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Chromosomal Abnormalities II SDK October 28, 2013 PowerPoint Presentation
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Chromosomal Abnormalities II SDK October 28, 2013

Chromosomal Abnormalities II SDK October 28, 2013

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Chromosomal Abnormalities II SDK October 28, 2013

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  1. Chromosomal Abnormalities IISDKOctober 28, 2013


  3. II- STRUCTURAL ABNORMALITIES • Theses are group of problems that is caused by the structural abnormalities of the chromosomes. • Structural abnormalities may be Balanced or unbalanced • Balanced. Where there is no loss or gain of chromosome material • Un Balanced. An `unbalanced’ abnormality means that an individual has more or less chromosomal material than usual.(Loss or gain of genetic materail) • Structural abnormalities may occure in Germ cell or Somatic cells. • Those that happen in germ line cause difficulties in egg or sperm development and normal development of a zygote. This can be transferred to next generations • Those happen in Somatic cells can cause Cancer but are not transferred to next generation.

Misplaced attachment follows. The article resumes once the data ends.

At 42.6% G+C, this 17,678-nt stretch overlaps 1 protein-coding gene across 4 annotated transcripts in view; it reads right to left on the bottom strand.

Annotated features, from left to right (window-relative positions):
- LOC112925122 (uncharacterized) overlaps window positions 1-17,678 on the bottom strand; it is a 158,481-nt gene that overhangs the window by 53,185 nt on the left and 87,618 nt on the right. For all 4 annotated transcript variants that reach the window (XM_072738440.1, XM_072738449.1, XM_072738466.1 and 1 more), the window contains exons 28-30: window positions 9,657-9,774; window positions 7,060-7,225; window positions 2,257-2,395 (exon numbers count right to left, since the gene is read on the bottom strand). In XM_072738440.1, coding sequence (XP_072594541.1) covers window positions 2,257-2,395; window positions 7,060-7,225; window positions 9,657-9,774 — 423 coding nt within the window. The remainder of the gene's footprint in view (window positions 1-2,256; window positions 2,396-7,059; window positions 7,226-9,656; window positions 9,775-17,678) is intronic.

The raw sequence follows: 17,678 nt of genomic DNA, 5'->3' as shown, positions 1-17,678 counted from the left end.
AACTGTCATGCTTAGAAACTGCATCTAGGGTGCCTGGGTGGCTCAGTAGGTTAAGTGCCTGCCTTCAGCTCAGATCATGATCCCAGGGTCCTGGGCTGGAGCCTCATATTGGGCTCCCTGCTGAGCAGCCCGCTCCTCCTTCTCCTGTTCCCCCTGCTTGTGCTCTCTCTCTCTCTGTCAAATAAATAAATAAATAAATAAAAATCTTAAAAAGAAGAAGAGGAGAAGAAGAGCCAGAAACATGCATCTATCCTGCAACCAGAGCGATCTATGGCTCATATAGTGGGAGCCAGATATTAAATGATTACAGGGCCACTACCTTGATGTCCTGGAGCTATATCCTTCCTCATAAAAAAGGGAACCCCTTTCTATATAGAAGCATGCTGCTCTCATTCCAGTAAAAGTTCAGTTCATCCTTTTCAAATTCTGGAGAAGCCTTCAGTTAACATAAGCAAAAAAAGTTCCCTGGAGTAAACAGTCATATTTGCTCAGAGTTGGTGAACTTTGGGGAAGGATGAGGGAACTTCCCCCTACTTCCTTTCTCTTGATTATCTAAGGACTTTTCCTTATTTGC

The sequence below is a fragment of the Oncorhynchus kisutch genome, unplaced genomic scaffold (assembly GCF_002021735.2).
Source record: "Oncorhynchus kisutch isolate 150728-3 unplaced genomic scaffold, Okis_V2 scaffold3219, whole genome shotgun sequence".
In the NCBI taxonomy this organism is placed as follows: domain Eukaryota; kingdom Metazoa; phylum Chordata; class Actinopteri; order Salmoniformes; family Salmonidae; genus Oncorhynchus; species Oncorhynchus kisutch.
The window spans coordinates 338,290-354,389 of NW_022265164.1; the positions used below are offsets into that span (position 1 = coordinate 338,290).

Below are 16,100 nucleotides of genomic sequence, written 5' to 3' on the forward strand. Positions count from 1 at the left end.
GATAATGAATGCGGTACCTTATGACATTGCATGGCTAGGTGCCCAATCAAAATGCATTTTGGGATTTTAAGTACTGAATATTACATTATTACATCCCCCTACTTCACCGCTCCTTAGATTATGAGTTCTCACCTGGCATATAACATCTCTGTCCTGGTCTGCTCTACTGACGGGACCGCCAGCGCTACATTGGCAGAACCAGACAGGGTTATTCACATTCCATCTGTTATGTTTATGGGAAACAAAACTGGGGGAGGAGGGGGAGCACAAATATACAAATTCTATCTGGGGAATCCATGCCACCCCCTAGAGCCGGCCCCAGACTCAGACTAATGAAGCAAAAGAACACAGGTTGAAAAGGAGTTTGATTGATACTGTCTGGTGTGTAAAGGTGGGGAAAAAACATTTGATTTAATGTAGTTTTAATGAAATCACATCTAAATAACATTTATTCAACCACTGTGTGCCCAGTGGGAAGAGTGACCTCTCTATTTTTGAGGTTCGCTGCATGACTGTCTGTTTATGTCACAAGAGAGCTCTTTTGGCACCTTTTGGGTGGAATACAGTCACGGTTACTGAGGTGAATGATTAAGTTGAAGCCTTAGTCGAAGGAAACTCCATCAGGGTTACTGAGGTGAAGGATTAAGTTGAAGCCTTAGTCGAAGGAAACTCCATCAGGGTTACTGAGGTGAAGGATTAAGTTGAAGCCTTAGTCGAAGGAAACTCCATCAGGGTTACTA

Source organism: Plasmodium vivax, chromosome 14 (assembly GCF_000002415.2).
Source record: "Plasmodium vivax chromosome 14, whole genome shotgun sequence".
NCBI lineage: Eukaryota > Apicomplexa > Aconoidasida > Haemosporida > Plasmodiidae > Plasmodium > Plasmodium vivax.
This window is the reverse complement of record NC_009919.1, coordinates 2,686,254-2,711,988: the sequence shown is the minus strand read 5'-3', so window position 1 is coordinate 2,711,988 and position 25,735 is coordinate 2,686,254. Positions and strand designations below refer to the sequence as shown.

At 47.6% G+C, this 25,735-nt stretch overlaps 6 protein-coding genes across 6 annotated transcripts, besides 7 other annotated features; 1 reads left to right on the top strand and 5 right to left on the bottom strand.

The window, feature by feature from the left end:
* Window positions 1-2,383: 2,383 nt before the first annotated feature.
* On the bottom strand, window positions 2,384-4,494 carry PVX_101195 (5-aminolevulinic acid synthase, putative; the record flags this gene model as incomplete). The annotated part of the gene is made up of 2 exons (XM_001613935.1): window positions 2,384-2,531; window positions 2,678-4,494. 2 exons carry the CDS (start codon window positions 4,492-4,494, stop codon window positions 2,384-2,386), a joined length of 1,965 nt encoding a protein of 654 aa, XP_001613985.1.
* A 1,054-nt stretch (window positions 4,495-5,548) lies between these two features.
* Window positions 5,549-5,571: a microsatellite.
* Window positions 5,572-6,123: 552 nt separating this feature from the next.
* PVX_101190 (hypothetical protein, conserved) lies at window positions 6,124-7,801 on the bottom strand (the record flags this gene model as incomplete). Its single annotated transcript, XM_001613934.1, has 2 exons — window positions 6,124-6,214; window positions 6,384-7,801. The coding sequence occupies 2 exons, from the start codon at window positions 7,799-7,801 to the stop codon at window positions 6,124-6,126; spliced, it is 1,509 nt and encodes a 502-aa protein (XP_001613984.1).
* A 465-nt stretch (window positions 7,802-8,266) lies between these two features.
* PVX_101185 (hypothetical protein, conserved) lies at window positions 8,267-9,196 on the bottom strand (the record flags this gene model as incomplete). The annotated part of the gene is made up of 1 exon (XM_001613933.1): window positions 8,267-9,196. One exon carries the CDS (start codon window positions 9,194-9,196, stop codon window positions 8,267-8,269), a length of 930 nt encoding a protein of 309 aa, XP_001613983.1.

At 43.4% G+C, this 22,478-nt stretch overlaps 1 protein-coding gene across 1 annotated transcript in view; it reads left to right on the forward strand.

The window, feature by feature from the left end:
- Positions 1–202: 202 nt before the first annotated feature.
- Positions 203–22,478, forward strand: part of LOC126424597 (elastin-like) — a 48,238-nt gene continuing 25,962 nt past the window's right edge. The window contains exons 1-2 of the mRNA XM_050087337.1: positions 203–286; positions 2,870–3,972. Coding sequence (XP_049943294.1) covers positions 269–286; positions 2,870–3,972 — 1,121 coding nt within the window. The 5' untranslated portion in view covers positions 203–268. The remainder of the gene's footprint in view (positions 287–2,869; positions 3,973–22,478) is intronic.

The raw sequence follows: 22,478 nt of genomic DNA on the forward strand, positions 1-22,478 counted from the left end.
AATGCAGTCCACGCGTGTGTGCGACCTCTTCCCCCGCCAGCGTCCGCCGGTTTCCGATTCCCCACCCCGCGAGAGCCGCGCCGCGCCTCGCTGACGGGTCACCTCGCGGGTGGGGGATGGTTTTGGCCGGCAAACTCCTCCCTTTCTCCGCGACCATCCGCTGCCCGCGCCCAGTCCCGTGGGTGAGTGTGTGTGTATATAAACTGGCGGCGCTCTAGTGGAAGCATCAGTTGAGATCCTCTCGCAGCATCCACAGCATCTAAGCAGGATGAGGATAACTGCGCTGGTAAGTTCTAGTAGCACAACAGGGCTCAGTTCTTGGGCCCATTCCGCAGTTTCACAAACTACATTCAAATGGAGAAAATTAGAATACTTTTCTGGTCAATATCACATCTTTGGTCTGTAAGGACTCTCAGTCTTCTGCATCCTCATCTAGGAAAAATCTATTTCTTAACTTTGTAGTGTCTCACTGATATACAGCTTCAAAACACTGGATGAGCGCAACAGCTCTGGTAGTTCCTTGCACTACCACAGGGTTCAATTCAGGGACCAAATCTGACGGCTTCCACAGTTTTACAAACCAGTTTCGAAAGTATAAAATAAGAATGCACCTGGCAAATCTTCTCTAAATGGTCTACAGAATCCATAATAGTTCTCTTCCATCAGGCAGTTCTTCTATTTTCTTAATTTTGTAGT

4. Types of Structural Abnormalities • Translocation • Reciprocal transloations • Robertsonian Translocation • Deletion and microdeletion • Duplication • Inversion • Pericentric inversion • Paracentricinversio • Insertion • Ring chromosome • Isochromosome • Chromosomal breakage/Instability: (e.g. Fanconi anemia, Bloom syndrome)

  5. Types of Structural Abnormalities

  6. 1. Translocation • A fragment of a chromosome is moved ("trans-located") from one chromosome to another - joins a non-homologous chromosome. Translocation are of 2 types • Reciprocal translocations • Robertsonian translocations

  7. a- Reciprocal translocations • In a reciprocal translocation, two non-homologous chromosomes break and exchange fragments. • Individuals carrying such abnormalities still have a balanced complement of chromosomes and generally have a normal phenotype that is no symptoms. • May have some symptoms and varying degrees of subnormal fertility if break occur in the area where some important genes are present.. • However most of the DNA are Junk DNA do not code for any thing only 5% DNA is functional Coding DNA. • However this person can be a carrier and can transfer problem to next generation.

  8. From Balanced to unbalanced Translocation • An unaffected carrier(Parents) of a `balanced’ translocation may have two kinds of offspring's • Child may have the same `balanced’ chromosomal translocation in their cells as their parent. • Child may have an unbalanced chromosomal translocation in their cells as compare to their parent